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Don’t wear earphones all day — your ears need to breathe

The Conversation

Using in-ear headphones too much can cause problems with earwax over time (Getty Images)

Charlotte Phelps, PhD student; Christian Moro, associate professor of science and medicine — Bond University, Queensland, Australia

Wireless earphone sales are booming, with Apple alone selling an estimated 100million sets of AirPods in 2020. Being untethered from our phones or devices means we are likely to wear earphones for longer periods.

As a result, you might notice your ears feeling more sticky or waxy. Is this common? And what happens to our ears when we wear earphones?

Although wireless earphones are fairly new to the market, there is a large amount of research investigating the long-term use of hearing aids, which in many cases have a similar mechanism. From this research, it appears prolonged use of in-ear devices can cause problems with earwax.

What does earwax do?

The production of earwax (also known as cerumen) is a normal process in humans and many other mammals. There should always be a thin coating of wax near the opening of the ear canal.

This wax is a waterproof and protective secretion. This acts to moisten the skin of the external ear canal and works as a protective mechanism to prevent infection, providing a barrier for insects, bacteria and water. Wet earwax is brown and sticky, whereas the dry type is more of a white colour.

In fact, earwax is such a great barrier, in the 1800s there were reports of it being used as an effective balm for chapped lips!

Earwax is a naturally occurring substance produced in the external portion of the ear canal. It is created by the secretions of oil glands and sweat glands released by the hair follicles, which then traps dust, bacteria, fungi, hairs and dead skin cells to form the wax.

The external ear canal can be thought of as an escalator system, with the wax always moving towards the outside, preventing the ears from becoming filled with dead skin cells.

This migration of earwax is also aided by natural jaw movements. Once the earwax reaches the end of the ear, it simply falls out.

How earphones might affect this system

The ear is self-cleaning and best performs its function without interruption. However, anything that blocks the normal progression of earwax moving outside can cause issues.

The outer ear, where wax is produced, extends inside the body. (Shutterstock)

Normal use of in-ear devices doesn’t often cause a problem. But prolonged earphone use, such as if you leave them in all day, could:

■ Compress the earwax, making it less fluid and harder for the body to naturally expel

■ Compact the earwax to the extent that the body induces inflammation. This results in white blood cells migrating to the area, increasing the number of cells in the blockage

■ Impact air flow and stop wet earwax drying out. When earwax retains its stickiness for prolonged periods of time, it encourages build-up

■ Trap sweat and moisture in the ears, making them more prone to bacterial and fungal infections

■ Create a barrier to the earwax’s natural expulsion, which ends up stimulating the secretory glands and increasing earwax production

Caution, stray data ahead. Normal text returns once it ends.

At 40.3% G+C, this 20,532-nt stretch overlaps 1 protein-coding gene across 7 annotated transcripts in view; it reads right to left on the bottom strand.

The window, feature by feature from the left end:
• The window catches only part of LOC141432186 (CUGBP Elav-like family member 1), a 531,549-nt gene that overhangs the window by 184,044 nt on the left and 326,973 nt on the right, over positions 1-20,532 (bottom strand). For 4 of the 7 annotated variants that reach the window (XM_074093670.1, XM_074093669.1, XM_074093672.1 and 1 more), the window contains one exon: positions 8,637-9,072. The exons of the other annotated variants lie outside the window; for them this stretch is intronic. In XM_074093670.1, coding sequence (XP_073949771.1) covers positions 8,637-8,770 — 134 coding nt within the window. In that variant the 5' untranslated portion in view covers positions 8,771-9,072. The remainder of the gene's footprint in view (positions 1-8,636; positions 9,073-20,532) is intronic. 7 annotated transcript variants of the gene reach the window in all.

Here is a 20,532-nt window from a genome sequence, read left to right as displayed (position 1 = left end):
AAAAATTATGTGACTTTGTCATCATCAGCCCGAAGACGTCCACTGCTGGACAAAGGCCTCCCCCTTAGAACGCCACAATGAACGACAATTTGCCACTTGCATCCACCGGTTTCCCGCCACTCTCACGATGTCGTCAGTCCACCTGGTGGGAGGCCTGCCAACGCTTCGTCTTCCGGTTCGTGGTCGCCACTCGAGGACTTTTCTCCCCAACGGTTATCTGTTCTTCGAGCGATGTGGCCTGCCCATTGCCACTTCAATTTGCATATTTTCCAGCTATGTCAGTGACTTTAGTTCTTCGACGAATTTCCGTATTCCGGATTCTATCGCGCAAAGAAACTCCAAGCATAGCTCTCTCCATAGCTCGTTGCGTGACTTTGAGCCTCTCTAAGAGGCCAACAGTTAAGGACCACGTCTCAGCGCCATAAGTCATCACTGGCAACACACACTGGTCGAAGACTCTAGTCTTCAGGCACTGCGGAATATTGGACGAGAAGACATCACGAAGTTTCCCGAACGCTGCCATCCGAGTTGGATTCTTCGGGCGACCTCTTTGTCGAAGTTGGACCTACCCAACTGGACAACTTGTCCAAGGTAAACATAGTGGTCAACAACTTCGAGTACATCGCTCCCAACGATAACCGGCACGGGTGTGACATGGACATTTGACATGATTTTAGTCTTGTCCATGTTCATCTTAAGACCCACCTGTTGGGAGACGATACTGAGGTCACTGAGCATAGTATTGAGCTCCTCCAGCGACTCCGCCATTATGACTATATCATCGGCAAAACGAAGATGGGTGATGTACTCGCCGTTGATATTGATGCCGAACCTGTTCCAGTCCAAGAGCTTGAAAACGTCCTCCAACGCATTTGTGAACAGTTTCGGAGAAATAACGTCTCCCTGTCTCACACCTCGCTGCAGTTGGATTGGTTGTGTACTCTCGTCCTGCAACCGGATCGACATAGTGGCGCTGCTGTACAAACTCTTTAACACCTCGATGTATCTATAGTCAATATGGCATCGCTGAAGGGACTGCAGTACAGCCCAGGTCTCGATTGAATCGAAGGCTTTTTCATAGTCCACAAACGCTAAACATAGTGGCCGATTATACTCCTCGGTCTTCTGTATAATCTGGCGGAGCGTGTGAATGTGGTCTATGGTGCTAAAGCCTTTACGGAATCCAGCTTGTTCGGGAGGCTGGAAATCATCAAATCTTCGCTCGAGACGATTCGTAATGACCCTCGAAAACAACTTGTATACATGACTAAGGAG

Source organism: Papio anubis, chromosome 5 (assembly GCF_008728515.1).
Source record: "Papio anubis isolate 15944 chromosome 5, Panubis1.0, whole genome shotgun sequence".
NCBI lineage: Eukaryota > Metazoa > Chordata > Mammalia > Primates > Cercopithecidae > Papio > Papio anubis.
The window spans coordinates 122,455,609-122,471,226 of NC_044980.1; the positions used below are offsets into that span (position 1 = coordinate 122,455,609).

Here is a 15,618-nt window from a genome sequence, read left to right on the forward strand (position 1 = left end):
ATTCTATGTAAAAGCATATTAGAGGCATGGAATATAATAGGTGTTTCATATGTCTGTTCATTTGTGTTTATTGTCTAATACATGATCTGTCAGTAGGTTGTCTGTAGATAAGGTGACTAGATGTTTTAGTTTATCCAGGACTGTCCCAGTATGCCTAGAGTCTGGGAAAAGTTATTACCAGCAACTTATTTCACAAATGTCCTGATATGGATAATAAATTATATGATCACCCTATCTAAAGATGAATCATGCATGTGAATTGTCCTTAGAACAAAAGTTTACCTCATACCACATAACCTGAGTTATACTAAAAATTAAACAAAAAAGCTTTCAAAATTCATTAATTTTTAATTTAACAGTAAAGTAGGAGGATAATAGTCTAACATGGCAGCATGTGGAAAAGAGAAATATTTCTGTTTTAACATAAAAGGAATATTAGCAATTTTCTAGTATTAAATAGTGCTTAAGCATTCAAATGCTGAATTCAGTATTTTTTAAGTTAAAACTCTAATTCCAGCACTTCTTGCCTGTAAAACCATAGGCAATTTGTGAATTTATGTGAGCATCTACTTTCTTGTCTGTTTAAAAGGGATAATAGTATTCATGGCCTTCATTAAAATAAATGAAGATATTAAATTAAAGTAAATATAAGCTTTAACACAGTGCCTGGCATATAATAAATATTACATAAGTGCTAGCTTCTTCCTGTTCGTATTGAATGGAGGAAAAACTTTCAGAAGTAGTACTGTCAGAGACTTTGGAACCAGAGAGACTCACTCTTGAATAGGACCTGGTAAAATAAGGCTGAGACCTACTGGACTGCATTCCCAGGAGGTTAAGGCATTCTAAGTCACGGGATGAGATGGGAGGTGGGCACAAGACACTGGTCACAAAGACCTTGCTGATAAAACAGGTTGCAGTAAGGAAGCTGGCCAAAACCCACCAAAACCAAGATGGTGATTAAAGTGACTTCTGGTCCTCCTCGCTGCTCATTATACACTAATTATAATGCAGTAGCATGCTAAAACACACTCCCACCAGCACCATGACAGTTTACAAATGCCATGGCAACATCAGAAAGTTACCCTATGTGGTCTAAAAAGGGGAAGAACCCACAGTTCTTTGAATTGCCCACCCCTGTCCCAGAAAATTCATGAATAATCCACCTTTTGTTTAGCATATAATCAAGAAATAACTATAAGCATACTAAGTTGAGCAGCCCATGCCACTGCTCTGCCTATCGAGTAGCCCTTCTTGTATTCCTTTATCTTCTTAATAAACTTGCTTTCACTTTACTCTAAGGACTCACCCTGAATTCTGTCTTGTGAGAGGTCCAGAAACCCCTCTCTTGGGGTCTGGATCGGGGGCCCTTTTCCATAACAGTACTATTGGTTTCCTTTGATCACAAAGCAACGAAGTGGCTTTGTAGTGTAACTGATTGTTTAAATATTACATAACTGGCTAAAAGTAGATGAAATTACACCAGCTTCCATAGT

■ Reduce overall ear hygeine, if the pads of the earbuds are not cleaned properly or contaminated with bacteria or infectious agents

■ Damage your hearing if the volume is set too high.

If the build-up accumulates, excessive earwax can cause hearing problems, along with other symptoms such as pain, dizziness, tinnitus, itching and vertigo.

If you need to listen for a prolonged period of time, using over-ear headphones may help a little. These offer a small amount of extra airflow compared with the in-ear earphones and earbuds. However, this is not as good as leaving the ears open to the outside air, and an accumulation of earwax can still occur.

As they sit outside the ear canal, over-ear headphones are also less likely to cause any earwax compaction, or introduce bacteria or pathogens to the ear canal.

Nothing smaller than your elbow

In most cases, the best way to control earwax is to leave it alone. It is not recommended to use cotton buds frequently, as this can force earwax back into the ear canal. The longstanding advice is not to put anything smaller than your elbow in your ear — in other words, don’t put anything in there!

Some traditional methods, such as olive oil drops or ear candles, may also have adverse effects and are not helpful.

If you have earwax or related hearing concerns, your family doctor will have a range of treatment options to assist, and can also direct you to the correct health service if it requires longer-term management.

An otoscope helps visualise any wax build up in the ear (Shutterstock)

Initially, they will look into your ear with a special instrument (otoscope) and see the extent of any blockage or dysfunction.

In the meantime, the ear has a wonderful process of self-cleaning, and we should do our best to let this occur naturally. In most cases earphones are fine, but it might still be helpful to stay aware of how long you spend wearing them. Finally, be sure to always keep the volume at safe levels.

Tap here to read the original article on The Conversation

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